News

This section includes scientific and technological news from the IAC and its Observatories, as well as press releases on scientific and technological results, astronomical events, educational projects, outreach activities and institutional events.

  • Cosmological simulation of the gas density around a massive galaxy. The activity from the black hole carves bubbles in the surrounding of galaxies, which in turns modulates the evolution of neighboring galaxies.

    Every massive galaxy hosts a black hole in its center. Both the size and the mass of these black holes is negligible compared to the host galaxy, millions of times bigger and more massive. Yet, and despite their apparent irrelevance, black holes play a fundamental role in the Universe: without them we don’t understand how galaxies form. Thus, understanding the co-evolution of galaxies and black holes is a central question in modern astrophysics. By analyzing the properties of hundreds of thousands of galaxies we have been able to show that a black hole can affect, not only its own galaxy

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  • Fornax dwarf spheroidal galaxy. Credit: ESO/Digitized Sky Survey 2.

    An international team of astrophysicists from the Instituto de Astrofísica de Canarias (IAC), the University of La Laguna (ULL) and the Space Telescope Science Institute (STScI, USA) has discovered the presence of transverse rotation (in the plane of the sky) in three dwarf spheroidal galaxies, a very faint type of galaxies and difficult to observe, which are orbiting round the Milky Way; this helps to trace their evolutionary history. The finding was made using the most recent data from the GAIA satellite of the European Space Agency. The results of the study have just been published in the

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  • WEAVE's fibre positioner after being unpacked at the William Herschel Telescope (WHT). Credit: Isaac Newton Group of Telescopes (ING), La Palma.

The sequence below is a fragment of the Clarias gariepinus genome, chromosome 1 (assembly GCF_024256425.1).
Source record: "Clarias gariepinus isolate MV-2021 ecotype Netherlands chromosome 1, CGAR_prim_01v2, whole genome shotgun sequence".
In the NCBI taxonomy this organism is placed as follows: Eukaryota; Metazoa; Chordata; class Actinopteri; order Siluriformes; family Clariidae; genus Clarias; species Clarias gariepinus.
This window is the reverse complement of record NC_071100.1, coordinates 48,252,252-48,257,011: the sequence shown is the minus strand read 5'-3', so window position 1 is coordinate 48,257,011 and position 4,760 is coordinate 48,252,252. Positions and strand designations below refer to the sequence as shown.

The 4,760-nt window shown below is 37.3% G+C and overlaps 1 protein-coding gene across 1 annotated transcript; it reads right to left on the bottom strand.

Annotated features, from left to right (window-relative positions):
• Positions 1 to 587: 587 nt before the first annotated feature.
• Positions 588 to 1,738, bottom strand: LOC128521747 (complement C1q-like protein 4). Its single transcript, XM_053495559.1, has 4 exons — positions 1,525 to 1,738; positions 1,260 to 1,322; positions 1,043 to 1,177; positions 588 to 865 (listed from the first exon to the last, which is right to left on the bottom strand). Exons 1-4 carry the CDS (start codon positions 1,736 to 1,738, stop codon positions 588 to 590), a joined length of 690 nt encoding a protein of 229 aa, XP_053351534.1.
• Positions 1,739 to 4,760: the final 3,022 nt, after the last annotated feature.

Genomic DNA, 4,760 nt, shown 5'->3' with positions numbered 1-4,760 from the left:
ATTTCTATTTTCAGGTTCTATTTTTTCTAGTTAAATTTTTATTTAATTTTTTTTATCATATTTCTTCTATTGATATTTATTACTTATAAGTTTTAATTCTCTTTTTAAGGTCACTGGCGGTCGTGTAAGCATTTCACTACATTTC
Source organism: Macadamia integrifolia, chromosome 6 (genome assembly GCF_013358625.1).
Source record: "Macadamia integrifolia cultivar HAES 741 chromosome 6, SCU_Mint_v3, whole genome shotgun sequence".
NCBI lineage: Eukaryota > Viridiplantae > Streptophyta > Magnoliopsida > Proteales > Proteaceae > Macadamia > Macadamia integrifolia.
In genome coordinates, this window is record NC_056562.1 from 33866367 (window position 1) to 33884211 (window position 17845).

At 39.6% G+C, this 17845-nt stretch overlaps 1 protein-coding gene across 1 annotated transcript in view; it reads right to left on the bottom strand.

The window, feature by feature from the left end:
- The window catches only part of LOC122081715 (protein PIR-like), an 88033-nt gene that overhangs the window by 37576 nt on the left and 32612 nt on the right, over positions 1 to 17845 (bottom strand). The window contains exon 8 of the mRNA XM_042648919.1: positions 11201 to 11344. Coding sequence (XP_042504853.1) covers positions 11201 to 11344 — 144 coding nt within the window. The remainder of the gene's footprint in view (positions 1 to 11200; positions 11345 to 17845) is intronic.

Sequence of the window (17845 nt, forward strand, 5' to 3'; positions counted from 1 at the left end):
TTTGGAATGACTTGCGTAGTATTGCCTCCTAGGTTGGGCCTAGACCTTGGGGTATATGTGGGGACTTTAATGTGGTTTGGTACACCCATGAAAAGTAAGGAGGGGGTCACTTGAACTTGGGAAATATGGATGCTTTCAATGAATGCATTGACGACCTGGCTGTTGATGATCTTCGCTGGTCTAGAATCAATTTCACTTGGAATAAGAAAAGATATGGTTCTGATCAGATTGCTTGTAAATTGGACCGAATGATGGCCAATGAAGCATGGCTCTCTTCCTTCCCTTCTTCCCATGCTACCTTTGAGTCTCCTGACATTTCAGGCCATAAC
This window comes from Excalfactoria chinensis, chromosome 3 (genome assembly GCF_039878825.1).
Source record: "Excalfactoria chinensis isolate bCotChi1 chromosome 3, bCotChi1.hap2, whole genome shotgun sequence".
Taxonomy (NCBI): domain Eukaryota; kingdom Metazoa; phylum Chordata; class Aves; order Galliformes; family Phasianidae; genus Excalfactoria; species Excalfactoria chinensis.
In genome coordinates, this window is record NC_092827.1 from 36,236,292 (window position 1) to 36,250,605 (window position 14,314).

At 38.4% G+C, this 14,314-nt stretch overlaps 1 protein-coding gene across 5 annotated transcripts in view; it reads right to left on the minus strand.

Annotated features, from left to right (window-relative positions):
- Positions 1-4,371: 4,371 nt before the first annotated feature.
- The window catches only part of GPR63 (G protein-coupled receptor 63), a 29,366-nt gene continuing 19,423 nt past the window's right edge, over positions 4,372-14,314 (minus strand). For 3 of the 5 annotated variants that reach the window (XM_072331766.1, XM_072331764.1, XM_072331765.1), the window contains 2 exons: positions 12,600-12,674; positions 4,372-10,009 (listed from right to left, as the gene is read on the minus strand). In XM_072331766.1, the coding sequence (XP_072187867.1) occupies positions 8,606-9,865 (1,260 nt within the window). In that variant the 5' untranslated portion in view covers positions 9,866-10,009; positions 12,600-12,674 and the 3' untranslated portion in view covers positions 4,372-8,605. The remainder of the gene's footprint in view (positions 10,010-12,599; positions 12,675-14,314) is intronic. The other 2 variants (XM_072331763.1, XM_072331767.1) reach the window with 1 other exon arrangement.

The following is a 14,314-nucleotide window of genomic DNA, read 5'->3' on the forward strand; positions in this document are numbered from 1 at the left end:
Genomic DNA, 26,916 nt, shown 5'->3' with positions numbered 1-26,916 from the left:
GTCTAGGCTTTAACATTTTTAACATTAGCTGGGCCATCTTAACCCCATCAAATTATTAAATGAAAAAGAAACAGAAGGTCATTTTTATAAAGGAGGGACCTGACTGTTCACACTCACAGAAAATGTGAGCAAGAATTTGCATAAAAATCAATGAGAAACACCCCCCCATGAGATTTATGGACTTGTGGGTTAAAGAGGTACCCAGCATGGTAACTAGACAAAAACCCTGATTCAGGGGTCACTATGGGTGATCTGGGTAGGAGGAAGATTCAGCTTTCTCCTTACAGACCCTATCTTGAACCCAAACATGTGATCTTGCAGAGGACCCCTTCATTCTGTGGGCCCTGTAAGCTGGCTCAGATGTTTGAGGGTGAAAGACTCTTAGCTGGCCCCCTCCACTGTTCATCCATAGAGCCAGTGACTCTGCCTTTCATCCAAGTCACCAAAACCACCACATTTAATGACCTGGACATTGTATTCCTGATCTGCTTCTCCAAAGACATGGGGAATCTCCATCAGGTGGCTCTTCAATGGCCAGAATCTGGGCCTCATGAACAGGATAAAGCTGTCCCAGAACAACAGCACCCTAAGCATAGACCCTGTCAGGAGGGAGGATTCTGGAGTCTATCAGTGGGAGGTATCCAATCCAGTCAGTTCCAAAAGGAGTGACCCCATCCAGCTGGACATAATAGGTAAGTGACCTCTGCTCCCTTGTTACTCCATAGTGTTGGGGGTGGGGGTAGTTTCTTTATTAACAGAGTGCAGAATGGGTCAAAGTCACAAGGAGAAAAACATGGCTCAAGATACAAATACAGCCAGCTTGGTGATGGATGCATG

All the main components of the new multiobject spectrograph WEAVE on the William Herschel Telescope (WHT) in the Roque de los Muchachos Observatory (Garafía, La Palma) have arrived on the island. The Instituto de Astrofísica de Canarias (IAC) has played an outstanding role in the design and production of the parts of this instrument, the work of an international collaboration, which will start its commissioning after immediate integration on the telescope.

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  • Sombrero galaxy (M104). Credit: Manuel Jiménez/Giuseppe Donatiello.

    According to the latest cosmological models, large spiral galaxies such as the Milky Way grew by absorbing smaller galaxies, by a sort of galactic cannibalism. Evidence for this is given by very large structures, the tidal stellar streams, which are observed around them, which are the remains of these satellite galaxies. But the full histories of the majority of these cases are hard to study, because these flows of stars are very faint, and only the remains of the most recent mergers have been detected.

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  • Fotômetro Pico dos Homes

    There are now 10 sensors monitoring the night-time darkness of the island of Corvo to determine the impact of artificial lighting on the sea birds. The installation of the photometers took place this week, thanks to municipal collaboration and that of SPEA Azores, one of the five centers in Macaronesia which are working in the project Interreg EELabs, coordinated by the Instituto de Astrofísica de Canarias. During the coming years the light pollution laboratory of the EELabs project on Corvo will measure the propagation of the artificial night-time lighting within the natural ecosystems of

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  • Image of the simulated local group used for the article. Left, image of dark matter; on the right, gas distribution. The three main galaxies of the Local Group (MW, M31 and M33) are indicated. Credit: CLUES simulation team.

    Historically most scientists thought that once a satellite galaxy has passed close by its higher mass parent galaxy its star formation would stop because the larger galaxy would remove the gas from it, leaving it shorn of the material it would need to make new stars. However, for the first time, a team led by the researcher at the Instituto de Astrofísica de Canarias (IAC), Arianna di Cintio, has shown using numerical simulations that this is not always the case. The results of the study were recently published in the journal Monthly Notices of the Royal Astronomical Society (MNRAS).

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